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Volunteers Help Fix Sandy-Damaged Freeport House After Homeowner Loses Eyesight

FREEPORT, N.Y. (CBSNewYork) -- Three years after Superstorm Sandy struck, thousands of damaged homes are still not fully repaired, including 1,500 homes on Long Island alone.

On Tuesday, volunteers helped put a dent in that number by lending a helping hand to a Sandy victim who lost his sight after his home was flooded out.

As CBS2's Tracee Carrasco reported, 57-year-old Medardo Sosa is legally blind, but could hear the sounds of rebuilding as a dozen workers stripped the walls bare in his basement.

"Everything is damaged downstairs. Afterward, there was a lot of mold, the electricity is not working very well," Sosa's sister, Marla.

Sosa is from El Salvador and speaks very little English. A translator said that after the floodwaters came, he began losing his sight from a retinal disease.

Sosa has endured many sleepless nights, worried he would lose the home he provides for his mother and two children.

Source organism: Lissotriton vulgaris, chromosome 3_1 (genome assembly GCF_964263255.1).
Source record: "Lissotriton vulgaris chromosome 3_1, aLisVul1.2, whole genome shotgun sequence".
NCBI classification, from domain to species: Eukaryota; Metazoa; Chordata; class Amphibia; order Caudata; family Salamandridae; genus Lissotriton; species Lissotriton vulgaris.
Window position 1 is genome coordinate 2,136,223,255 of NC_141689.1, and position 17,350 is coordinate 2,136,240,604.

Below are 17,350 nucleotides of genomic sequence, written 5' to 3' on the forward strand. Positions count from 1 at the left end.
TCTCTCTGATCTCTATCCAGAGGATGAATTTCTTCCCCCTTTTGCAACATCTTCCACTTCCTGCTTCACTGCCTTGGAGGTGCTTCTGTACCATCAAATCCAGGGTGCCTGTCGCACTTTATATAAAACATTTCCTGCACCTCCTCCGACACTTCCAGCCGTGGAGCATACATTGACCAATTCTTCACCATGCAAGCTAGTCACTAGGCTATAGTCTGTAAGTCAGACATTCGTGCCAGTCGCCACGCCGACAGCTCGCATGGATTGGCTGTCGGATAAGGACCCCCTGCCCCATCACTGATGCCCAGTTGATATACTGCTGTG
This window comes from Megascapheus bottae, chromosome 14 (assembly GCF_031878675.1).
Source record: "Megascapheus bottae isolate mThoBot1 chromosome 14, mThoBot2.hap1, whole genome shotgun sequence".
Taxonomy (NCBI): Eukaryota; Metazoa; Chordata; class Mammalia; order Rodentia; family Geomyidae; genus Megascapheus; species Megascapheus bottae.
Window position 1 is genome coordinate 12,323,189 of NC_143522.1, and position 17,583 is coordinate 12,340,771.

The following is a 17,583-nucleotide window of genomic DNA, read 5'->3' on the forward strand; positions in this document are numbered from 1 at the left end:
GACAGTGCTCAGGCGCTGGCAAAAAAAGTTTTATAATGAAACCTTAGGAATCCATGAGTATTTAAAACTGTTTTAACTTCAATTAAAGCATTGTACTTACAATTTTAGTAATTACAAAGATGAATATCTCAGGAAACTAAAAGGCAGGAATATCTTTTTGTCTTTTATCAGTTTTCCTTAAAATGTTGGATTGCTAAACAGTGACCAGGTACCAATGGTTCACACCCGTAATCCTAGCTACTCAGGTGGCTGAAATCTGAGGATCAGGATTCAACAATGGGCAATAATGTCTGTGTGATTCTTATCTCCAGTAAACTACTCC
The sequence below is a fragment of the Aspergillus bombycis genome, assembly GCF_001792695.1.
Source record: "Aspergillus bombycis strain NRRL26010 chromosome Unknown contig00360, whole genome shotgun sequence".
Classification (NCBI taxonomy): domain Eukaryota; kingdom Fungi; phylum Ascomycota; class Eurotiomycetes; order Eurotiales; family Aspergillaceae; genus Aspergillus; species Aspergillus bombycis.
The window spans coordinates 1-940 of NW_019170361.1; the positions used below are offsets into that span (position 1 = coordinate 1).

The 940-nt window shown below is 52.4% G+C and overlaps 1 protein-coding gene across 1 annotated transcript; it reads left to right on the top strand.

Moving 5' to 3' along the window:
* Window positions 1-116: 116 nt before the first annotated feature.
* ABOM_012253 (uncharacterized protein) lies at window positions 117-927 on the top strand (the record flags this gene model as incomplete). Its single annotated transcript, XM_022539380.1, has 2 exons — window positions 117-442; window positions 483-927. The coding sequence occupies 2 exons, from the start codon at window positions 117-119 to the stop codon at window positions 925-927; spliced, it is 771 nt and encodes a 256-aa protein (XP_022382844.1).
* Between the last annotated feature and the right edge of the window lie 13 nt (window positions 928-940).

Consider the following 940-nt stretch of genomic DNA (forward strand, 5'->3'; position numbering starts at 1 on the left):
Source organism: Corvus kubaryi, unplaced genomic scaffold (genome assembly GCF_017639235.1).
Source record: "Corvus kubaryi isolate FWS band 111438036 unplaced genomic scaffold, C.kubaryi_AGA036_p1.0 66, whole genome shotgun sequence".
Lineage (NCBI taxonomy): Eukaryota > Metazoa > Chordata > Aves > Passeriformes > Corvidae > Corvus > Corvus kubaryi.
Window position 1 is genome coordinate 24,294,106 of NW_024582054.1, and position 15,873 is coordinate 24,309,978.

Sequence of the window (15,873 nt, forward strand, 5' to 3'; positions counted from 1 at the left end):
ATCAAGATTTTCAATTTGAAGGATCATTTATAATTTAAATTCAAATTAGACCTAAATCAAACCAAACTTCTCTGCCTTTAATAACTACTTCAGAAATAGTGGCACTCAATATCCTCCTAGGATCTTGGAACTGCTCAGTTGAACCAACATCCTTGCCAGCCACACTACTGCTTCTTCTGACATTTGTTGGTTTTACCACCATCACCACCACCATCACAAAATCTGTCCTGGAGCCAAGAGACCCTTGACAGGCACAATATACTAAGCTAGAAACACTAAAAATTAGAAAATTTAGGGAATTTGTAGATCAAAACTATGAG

"This poor family, everything came at once; the vision, he couldn't work and couldn't pay the mortgage," said Margarita Grasing, with Hispanic Brotherhood of Rockville Centre.

And he couldn't afford to fix his home, even as he and his family continued to live there.

But now, state grant money is paying for the licensed contractors who will rewire the electricity, even as volunteers like Rafael Diaz provide the muscle for the dirty work.

"We're out here giving back to the community. We're all Long Islanders, and I jumped at the chance," Diaz said.

Sitting right on the water with many canals, Freeport was a central target when the storm slammed ashore three years ago, Carrasco reported.

"Freeport was very hard hit. A lot of homeowners in this area, we've probably helped over 100 families just in Freeport alone," said Theresa Regnante, with United Way of Long Island.

Through a translator, Sosa said he is overwhelmed by the generosity of his neighbors.

"God is good, and God helps," he said. "So, a big thank you to everyone."

If the weather cooperates, it is hoped that work will be completed within two weeks.

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